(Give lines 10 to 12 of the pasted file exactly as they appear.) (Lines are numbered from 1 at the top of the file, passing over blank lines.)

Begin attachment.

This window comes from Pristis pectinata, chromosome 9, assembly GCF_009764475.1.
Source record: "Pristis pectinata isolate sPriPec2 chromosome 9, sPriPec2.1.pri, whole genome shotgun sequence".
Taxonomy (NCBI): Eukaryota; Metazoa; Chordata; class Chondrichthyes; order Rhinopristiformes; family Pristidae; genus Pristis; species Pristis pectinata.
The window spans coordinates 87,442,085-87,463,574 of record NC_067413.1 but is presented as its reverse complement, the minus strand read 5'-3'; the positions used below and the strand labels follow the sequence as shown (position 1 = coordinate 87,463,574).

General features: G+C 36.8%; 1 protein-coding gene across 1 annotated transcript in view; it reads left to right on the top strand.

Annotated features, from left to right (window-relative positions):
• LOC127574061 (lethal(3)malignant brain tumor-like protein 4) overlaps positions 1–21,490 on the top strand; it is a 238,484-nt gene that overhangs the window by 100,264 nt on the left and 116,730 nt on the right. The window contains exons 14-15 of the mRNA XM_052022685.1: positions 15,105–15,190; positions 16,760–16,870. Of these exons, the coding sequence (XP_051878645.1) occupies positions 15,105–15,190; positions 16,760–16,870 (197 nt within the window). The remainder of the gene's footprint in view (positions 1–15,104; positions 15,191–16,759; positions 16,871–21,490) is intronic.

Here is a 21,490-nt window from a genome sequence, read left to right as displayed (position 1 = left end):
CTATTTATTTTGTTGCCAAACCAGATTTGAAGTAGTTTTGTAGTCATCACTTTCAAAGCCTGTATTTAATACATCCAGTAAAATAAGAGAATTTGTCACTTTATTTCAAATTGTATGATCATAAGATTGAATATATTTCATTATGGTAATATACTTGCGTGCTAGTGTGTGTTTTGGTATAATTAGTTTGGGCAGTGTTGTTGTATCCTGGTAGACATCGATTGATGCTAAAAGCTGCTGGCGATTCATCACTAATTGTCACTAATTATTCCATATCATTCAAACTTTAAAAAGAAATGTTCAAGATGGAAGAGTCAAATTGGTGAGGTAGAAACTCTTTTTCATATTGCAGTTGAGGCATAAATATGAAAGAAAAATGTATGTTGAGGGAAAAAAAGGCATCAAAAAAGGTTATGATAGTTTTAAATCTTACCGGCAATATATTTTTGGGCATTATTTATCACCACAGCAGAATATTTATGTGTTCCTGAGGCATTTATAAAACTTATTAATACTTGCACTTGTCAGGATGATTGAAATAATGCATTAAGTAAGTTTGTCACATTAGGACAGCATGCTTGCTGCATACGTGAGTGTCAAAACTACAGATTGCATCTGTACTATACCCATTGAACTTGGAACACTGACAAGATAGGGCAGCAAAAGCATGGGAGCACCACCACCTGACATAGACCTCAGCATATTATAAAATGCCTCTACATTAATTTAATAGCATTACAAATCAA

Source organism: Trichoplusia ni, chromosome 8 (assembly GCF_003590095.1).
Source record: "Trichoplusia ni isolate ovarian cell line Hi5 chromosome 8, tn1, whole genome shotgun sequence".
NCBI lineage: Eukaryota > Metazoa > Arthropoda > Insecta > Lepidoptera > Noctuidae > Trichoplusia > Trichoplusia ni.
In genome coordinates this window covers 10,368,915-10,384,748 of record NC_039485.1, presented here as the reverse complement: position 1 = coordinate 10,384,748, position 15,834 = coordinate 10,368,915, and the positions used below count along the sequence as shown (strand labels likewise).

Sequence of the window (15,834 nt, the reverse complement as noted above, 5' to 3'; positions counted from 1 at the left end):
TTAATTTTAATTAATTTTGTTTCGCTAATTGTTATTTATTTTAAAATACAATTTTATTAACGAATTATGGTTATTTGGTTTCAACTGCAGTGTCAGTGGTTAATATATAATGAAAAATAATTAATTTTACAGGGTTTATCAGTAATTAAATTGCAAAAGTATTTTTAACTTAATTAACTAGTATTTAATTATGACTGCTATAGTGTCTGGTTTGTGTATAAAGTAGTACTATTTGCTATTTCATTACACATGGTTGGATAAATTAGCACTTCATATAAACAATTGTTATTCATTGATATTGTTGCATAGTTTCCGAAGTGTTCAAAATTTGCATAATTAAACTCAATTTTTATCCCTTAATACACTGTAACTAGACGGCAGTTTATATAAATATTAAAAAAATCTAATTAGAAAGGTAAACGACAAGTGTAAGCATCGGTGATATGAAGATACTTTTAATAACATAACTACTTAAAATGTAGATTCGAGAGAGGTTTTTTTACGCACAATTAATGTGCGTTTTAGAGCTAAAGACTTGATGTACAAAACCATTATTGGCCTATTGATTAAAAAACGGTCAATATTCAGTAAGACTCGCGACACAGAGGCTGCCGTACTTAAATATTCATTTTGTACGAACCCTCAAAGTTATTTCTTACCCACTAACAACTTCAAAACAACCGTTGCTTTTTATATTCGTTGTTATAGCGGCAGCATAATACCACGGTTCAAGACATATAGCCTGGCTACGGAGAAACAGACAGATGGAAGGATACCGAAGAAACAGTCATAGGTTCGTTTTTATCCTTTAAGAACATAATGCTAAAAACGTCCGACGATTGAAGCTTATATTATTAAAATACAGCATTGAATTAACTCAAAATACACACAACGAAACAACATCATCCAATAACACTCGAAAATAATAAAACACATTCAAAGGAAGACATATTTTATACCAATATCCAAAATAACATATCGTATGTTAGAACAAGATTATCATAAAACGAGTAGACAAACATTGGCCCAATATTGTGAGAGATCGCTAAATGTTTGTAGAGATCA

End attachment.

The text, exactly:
Source organism: Trichoplusia ni, chromosome 8 (assembly GCF_003590095.1).
Source record: "Trichoplusia ni isolate ovarian cell line Hi5 chromosome 8, tn1, whole genome shotgun sequence".
NCBI lineage: Eukaryota > Metazoa > Arthropoda > Insecta > Lepidoptera > Noctuidae > Trichoplusia > Trichoplusia ni.